After winning the Pulitzer Prize for his 1997 collection, Black Zodiac, poet Charles Wright commented on his discomfort with the limelight: “Well, one wants one’s work to be paid attention to,” he said, “but I hate personal attention. I just want everybody to read the poems.”
That attitude of modesty and quiet dedication to his work has marked a long, distinguished career during which Wright has won virtually every major American poetry prize, and it explains why he has only now, at age seventy-eight, accepted the very public post of U.S. Poet Laureate. He told PBS NewsHour he regretted shying away from the job when it was offered earlier and decided to accept this year because “if I’m ever going to do it, this is the time to do it.”
Wright was born in 1935 in Pickwick Dam, Tennessee, and spent his childhood in East Tennessee and North Carolina. His father was a civil engineer employed by the Tennessee Valley Authority, and the family moved around to various TVA dam sites during Wright’s early years. They spent most of World War II living in Oak Ridge, where the senior Wright worked for the Manhattan Project. After graduating from Davidson College in 1957, Wright joined the Army and was stationed in Verona, Italy. It was only then that he became seriously interested in poetry, inspired by the work of Ezra Pound. Once he discovered his vocation, he never strayed from it. After leaving the service, he entered the Iowa Writers’ Workshop, where Donald Justice became a mentor and Mark Strand was among his fellow students. Wright went on to further study in Italy before returning to the U.S. to teach and pursue a prolific writing career.
His fifth collection, The Southern Cross, was a finalist for the 1982 Pulitzer Prize, and Country Music: Selected Early Poems won the National Book Award for Poetry the following year. Wright has been regarded as leading figure in American poetry ever since, winning consistent critical praise for his steadily growing body of work, as well as a devoted readership. Caribou, his twenty-fourth book of poems, was published in March of this year. Although Wright’s poetry has evolved formally over time, its central concerns have remained much the same: the spiritual response to the natural world, the human yearning for some kind of transcendence or revelation, and the inexorable power of time: he once said that “the clock is what we all write about.”
Wright’s work is both accessible and deeply philosophical. “All my poems basically are about the metaphysics of the quotidian, the daily life,” he has said. He is particularly inspired by encounters with the natural world, and the Tang dynasty poets of China are among his acknowledged influences, especially for “their use of landscape as spiritual background and backdrop.” Again and again in Wright’s poems, nature is a gateway to the eternal, inevitable, or ineffable. Consider “Still Life with Spring and Time to Burn,” which begins:
Warm day, early March. The buds preen, bursting their shirtwaists
All over the plum trees. Blue moan of the mourning dove.
It’s that time again,
time of relief, time of sorrow
The earth is afflicted by.
We feel it ourselves, a bright uncertainty of what’s to come.
The poem becomes a meditation on time and death:
And love will kill us—
Love, and the winds from under the earth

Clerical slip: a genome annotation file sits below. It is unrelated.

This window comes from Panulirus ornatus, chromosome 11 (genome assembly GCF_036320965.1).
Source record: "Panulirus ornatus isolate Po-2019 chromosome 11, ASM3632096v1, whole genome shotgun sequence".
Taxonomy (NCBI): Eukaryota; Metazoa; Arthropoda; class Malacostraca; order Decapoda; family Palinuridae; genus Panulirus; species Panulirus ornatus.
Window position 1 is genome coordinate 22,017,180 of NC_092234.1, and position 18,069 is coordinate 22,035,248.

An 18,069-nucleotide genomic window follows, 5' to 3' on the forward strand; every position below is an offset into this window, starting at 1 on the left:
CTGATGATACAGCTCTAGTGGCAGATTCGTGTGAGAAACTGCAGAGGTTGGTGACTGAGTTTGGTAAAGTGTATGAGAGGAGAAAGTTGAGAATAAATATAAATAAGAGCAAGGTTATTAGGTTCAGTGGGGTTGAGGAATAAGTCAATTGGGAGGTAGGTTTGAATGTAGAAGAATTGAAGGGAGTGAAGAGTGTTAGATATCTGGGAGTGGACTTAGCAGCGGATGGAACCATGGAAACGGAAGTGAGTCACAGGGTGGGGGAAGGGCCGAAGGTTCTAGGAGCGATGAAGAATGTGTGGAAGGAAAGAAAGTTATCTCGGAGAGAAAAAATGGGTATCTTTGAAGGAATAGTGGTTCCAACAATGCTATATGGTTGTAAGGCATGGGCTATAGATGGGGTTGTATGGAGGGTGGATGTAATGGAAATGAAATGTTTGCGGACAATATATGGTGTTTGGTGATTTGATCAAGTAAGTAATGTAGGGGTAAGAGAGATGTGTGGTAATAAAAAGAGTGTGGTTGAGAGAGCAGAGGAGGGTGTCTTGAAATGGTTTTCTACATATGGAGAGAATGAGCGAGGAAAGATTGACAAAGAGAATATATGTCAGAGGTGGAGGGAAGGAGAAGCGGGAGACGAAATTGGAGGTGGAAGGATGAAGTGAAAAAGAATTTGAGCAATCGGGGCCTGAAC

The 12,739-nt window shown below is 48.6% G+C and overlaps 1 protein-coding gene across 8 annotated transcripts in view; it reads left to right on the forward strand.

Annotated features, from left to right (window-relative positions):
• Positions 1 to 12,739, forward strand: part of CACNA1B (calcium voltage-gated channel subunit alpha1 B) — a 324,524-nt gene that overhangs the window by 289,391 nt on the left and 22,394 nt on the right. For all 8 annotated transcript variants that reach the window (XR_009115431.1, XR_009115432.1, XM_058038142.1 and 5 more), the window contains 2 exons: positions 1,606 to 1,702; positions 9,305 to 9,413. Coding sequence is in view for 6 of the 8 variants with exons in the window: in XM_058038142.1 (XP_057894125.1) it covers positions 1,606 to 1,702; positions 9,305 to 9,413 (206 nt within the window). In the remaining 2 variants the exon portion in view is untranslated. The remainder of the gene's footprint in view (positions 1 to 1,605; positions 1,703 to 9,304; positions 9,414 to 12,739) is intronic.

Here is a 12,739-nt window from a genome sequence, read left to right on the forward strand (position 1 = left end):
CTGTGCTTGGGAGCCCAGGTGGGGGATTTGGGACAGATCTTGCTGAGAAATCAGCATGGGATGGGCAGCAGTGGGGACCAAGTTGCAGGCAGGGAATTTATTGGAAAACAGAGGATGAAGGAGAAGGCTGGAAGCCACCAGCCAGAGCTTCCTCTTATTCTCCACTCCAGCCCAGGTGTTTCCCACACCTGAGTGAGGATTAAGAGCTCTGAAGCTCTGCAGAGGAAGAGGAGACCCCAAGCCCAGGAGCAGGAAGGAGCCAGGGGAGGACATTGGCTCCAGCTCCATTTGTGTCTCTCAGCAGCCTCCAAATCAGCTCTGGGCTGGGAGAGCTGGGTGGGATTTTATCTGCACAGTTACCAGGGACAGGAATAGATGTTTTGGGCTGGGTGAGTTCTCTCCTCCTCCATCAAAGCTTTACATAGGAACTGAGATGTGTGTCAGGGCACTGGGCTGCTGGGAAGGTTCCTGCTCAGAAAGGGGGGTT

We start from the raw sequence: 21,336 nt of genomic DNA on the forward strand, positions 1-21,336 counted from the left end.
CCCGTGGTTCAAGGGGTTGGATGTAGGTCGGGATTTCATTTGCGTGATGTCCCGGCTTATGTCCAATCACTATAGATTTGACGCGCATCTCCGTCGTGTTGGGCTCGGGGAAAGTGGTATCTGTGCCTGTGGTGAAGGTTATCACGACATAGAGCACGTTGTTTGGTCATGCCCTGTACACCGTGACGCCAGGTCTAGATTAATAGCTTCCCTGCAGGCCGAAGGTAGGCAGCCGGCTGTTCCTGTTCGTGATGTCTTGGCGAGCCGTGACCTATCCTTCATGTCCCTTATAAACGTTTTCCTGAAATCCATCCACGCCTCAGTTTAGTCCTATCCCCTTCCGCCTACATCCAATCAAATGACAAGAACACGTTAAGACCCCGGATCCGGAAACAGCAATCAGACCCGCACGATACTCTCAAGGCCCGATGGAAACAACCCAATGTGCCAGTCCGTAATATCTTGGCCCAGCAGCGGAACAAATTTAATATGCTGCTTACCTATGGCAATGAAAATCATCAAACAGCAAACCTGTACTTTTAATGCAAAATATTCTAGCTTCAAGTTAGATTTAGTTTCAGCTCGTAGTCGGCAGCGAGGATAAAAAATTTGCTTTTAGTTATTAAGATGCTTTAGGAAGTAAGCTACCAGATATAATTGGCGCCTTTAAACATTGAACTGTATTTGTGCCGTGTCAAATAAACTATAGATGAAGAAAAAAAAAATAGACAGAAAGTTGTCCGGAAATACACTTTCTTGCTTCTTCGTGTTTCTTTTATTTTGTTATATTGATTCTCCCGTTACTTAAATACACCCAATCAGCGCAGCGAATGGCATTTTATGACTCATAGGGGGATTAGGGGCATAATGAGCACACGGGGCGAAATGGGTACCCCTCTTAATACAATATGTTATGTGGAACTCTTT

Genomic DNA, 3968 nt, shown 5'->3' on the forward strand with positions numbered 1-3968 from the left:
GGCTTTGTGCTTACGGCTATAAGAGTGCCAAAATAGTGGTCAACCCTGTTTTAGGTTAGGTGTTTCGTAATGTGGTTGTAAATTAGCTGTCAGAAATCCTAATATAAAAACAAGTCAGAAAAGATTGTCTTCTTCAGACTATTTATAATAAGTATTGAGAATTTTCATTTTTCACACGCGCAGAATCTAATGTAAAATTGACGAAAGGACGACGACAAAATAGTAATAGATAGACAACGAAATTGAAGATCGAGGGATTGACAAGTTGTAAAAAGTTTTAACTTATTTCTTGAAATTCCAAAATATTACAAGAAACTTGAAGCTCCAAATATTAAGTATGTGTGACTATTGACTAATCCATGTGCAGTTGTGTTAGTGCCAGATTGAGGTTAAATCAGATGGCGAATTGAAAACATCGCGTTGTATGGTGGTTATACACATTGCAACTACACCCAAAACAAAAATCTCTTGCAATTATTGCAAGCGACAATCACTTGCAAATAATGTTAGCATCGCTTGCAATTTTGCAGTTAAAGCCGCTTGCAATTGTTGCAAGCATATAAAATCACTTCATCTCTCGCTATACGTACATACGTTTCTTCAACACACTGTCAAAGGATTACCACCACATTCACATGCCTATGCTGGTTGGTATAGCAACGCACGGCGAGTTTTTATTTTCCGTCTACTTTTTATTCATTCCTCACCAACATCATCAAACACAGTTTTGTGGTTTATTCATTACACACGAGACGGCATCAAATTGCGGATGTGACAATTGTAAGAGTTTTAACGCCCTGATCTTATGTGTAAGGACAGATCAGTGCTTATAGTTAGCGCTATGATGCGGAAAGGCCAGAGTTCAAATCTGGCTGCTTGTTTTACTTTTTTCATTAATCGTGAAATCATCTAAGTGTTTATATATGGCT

that grind us to grain-out.
Because of his Tennessee and North Carolina roots, Wright is usually designated a Southern writer, but it’s not a label he’s entirely comfortable with. While his deep attachment to Appalachia is undeniable, his sensibility and focus set him somewhat apart from other Southern poets. As he told Daniel Cross Turner in a 2005 StorySouth interview, “Most other Southern poets are much more interested in the history of the place, or the history in place. I am more interested in it as I look at it, as I see it. … The Southern narrative tradition looks at landscape as history, a door into the dark, as it were. I tend to look at landscape as revelation, a door into the light.”
Wright retired from teaching in 2011, after twenty-eight years at the University of Virginia, and he recently told UVA Today that he misses interacting with students. Amy Wright (no relation), who now teaches creative writing at Austin Peay State University in Clarksville, studied with Wright as an undergraduate and remembers him as an inspiring and encouraging teacher. “He prompted me to write poems I wasn’t capable of yet,” she says, “which many a great teacher can do—but few can raise the bar for you while you’re midair in such a way that you feel like you’re accomplishing something with failed vaults. He made me feel brave for seeing what I aspired to.”
Since his retirement, Wright has continued to divide his time between Charlottesville and the remote cabin in Montana that has served as his summer writing refuge for many years. He and his wife reportedly plan to spend this summer there, as usual, before Wright assumes the post of Poet Laureate in the fall. In spite of his distaste for notoriety, he seems to be looking forward to the job. As he told the NewsHour, “I am prepared for what they want me to do. I wouldn’t have taken it on otherwise. And once I get on the stage, I’m okay. It’s just that I get anxious about getting on the stage and being a public person. But I’m dynamite once I get up there.”
To read “Tennessee Line” by Charles Wright, click here.
Maria Browning is a fifth-generation Tennessean who grew up in Erin and Nashville. A graduate of Mount Holyoke College, she has attended the Clothesline School of Writing in Chicago, the Moss Workshop with Richard Bausch at the University of Memphis, and the Sewanee Writers’ Conference. She lives in White Bluff.